I know I should be a bit embarrassed that I did all that; but honestly I’m mostly just sad that I stopped trying to recreate the look.

Now all I need is another free Saturday.

(I haven’t had one of those since I was 14!)

Hats Off To Greta Garbo!

By , 12 March, 2009, No Comment

A pictorial salute to the many hats of the legendary & beautiful Greta Garbo.

This photo is of Garbo in The Painted Veil, where she trades the sophisticated turban of a bored & cheating wife for better habits – if not a literal nun’s habit and veil.

Garbo wearing a truban in The Painted Veil

Garbo wearing a turban in The Painted Veil

Garbo as Anna Christie in a (probably not raspberry!) beret. (For some reason, I always look like a frumpy, sloppy mess in a beret. *sigh*)

Greta Garbo as Anna Christie

Greta Garbo as Anna Christie

Garbo sure looks like she has a “cloche” relationship with her mom. *wink*

Garbo and mom 1933

Garbo and mom 1933

This photo of Greta on a yacht could be from The Single Standard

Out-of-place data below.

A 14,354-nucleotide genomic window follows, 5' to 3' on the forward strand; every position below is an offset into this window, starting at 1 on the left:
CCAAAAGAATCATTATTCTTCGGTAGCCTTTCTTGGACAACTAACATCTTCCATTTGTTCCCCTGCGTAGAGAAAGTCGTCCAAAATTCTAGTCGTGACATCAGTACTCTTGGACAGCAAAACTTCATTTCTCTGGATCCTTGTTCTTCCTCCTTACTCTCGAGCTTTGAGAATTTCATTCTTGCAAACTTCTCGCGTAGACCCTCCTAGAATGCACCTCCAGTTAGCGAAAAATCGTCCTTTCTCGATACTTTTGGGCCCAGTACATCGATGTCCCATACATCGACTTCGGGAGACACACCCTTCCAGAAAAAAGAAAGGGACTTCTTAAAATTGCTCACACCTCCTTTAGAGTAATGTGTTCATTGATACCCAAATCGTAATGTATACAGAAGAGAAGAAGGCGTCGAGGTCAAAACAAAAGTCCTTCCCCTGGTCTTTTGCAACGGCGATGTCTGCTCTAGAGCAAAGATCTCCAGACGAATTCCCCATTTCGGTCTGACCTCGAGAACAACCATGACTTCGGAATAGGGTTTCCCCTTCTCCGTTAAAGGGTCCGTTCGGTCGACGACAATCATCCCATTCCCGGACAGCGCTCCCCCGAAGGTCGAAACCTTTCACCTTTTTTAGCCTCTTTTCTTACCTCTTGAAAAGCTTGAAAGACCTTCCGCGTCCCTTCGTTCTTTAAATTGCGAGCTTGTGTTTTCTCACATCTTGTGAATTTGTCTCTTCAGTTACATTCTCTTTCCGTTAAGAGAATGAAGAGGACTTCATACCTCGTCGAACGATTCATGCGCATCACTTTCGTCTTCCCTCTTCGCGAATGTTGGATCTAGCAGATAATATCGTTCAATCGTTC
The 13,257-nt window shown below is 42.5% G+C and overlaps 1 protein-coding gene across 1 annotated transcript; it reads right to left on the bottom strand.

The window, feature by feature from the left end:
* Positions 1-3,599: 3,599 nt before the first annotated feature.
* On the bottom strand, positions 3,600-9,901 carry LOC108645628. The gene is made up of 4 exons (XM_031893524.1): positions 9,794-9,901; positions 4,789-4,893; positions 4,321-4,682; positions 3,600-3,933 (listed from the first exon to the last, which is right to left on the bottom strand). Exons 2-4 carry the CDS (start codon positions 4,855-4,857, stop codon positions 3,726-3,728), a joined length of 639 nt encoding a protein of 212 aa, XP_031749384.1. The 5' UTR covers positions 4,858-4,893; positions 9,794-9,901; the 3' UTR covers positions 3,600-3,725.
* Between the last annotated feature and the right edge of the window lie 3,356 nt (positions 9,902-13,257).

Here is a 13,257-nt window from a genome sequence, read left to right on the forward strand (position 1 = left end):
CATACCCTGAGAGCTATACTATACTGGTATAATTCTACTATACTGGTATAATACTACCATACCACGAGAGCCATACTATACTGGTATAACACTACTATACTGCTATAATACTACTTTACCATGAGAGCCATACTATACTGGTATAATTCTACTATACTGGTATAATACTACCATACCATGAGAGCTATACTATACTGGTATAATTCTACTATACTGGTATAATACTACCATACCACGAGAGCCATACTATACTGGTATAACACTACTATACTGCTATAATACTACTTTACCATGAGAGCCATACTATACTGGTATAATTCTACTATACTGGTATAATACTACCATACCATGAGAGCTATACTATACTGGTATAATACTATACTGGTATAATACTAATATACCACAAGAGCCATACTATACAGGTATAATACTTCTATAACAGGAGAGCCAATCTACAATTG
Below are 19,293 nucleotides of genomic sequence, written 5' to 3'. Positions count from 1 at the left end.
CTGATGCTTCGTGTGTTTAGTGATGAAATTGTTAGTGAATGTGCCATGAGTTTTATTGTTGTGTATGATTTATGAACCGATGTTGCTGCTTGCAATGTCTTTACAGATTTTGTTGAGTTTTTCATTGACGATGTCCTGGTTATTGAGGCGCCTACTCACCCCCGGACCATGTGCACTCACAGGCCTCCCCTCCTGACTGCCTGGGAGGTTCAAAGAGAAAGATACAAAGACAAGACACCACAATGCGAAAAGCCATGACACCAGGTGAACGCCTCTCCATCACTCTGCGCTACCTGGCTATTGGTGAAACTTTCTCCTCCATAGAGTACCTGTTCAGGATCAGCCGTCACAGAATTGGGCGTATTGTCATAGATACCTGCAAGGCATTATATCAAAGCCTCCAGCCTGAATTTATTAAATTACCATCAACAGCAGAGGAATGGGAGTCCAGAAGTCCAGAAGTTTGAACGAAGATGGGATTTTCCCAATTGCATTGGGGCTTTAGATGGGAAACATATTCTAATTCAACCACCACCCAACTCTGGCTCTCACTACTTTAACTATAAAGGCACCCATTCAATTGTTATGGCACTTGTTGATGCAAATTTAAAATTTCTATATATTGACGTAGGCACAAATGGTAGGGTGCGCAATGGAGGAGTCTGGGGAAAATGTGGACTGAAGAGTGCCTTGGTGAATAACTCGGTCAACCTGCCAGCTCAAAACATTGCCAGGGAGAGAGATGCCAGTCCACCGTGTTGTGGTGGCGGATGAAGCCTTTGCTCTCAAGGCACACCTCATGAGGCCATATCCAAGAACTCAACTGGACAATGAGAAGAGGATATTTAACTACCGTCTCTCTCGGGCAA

Greta in yachting cap

Greta in yachting cap

The Single Standard is one Garbo film I’ve yet to see, but considered by many to be one of her best films. I’m guessing the reason the film is only available on VHS (and pricey too yet) is because too many folks don’t like the silent films. But I adore them and was hoping the film would be in a Garbo Signature Collection, or TCM’s The Garbo Silents Collection. I continue to hope that TCM or someone puts out a DVD of The Single Standard soon… That would be something to take your hat off for. *wink*

Off The Cuff With Gable, Garbo, And Dietrich

By , 16 December, 2008, 1 Comment

There are lots of elegant bits & bobs we once used to wear that have fallen along the fashion wayside; these are often the treasures of vintage dressing. Cufflinks are such treasures.

Vintage Siam Sterling Silver Cufflinks From No Egrets

Vintage Siam Sterling Silver Cufflinks From No Egrets